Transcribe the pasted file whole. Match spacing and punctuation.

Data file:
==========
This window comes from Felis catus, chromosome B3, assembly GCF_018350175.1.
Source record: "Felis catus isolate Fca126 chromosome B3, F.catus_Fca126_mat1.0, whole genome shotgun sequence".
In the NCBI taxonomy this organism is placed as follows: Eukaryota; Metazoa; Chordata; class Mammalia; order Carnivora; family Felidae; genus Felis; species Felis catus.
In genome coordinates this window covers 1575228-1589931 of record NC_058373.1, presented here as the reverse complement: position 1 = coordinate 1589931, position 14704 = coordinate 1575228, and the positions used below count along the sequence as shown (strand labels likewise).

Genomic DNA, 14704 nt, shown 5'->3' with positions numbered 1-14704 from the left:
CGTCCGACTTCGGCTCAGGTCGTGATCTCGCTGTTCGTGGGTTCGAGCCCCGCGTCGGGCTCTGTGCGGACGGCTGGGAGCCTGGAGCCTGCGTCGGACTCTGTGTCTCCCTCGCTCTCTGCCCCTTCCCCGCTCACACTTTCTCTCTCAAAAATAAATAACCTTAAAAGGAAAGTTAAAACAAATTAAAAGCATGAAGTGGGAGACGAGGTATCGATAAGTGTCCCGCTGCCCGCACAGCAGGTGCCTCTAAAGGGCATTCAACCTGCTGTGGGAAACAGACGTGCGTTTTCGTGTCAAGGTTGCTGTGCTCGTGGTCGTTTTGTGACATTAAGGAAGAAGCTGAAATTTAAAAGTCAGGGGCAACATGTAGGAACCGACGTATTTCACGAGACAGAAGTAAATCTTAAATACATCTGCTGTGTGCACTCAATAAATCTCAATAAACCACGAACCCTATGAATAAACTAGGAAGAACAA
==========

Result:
This window comes from Felis catus, chromosome B3, assembly GCF_018350175.1.
Source record: "Felis catus isolate Fca126 chromosome B3, F.catus_Fca126_mat1.0, whole genome shotgun sequence".
In the NCBI taxonomy this organism is placed as follows: Eukaryota; Metazoa; Chordata; class Mammalia; order Carnivora; family Felidae; genus Felis; species Felis catus.
In genome coordinates this window covers 1575228-1589931 of record NC_058373.1, presented here as the reverse complement: position 1 = coordinate 1589931, position 14704 = coordinate 1575228, and the positions used below count along the sequence as shown (strand labels likewise).

Genomic DNA, 14704 nt, shown 5'->3' with positions numbered 1-14704 from the left:
CGTCCGACTTCGGCTCAGGTCGTGATCTCGCTGTTCGTGGGTTCGAGCCCCGCGTCGGGCTCTGTGCGGACGGCTGGGAGCCTGGAGCCTGCGTCGGACTCTGTGTCTCCCTCGCTCTCTGCCCCTTCCCCGCTCACACTTTCTCTCTCAAAAATAAATAACCTTAAAAGGAAAGTTAAAACAAATTAAAAGCATGAAGTGGGAGACGAGGTATCGATAAGTGTCCCGCTGCCCGCACAGCAGGTGCCTCTAAAGGGCATTCAACCTGCTGTGGGAAACAGACGTGCGTTTTCGTGTCAAGGTTGCTGTGCTCGTGGTCGTTTTGTGACATTAAGGAAGAAGCTGAAATTTAAAAGTCAGGGGCAACATGTAGGAACCGACGTATTTCACGAGACAGAAGTAAATCTTAAATACATCTGCTGTGTGCACTCAATAAATCTCAATAAACCACGAACCCTATGAATAAACTAGGAAGAACAA